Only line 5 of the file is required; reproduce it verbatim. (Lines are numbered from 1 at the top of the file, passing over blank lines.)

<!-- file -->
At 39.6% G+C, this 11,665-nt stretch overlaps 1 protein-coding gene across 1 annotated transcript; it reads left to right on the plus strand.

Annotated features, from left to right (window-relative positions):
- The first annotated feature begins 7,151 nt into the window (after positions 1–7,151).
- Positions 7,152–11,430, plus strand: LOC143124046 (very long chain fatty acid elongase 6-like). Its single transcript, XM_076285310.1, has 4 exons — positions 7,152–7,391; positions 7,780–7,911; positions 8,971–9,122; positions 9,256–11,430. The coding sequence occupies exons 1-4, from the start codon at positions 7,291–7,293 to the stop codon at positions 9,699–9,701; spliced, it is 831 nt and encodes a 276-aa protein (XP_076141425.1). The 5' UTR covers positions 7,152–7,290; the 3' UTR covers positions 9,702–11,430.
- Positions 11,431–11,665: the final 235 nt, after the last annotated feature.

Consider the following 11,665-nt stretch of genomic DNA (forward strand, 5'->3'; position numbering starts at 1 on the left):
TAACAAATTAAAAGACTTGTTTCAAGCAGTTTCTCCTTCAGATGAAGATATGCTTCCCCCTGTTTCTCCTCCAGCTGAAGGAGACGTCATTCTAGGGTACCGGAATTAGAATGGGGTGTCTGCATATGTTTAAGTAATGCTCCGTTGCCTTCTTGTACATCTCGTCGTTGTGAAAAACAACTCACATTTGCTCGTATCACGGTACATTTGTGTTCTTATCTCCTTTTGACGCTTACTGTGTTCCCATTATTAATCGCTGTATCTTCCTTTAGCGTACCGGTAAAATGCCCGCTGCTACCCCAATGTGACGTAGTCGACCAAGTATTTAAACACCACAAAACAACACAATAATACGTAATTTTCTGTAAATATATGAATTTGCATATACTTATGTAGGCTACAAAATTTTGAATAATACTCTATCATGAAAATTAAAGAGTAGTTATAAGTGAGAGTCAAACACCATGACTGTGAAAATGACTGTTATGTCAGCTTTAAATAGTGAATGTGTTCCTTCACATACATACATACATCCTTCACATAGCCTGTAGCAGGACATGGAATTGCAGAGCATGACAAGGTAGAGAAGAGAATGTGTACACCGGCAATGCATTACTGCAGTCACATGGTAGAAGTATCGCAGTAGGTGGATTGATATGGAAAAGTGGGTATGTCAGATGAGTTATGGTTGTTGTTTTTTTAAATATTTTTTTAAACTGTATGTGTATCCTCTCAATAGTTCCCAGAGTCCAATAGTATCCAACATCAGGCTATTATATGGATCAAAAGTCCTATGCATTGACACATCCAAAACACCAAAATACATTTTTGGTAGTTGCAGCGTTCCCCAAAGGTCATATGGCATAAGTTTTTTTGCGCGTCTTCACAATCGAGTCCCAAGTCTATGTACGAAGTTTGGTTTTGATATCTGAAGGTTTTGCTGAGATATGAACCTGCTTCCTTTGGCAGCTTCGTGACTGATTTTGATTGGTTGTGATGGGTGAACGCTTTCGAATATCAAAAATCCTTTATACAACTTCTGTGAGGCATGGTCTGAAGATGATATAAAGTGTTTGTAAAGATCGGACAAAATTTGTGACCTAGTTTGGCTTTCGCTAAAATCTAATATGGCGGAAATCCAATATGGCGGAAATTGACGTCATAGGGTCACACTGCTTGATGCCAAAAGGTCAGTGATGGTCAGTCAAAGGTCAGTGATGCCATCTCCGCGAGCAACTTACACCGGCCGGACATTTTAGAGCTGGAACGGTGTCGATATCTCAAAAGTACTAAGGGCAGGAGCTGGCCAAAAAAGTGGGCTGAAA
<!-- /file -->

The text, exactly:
- Positions 11,431–11,665: the final 235 nt, after the last annotated feature.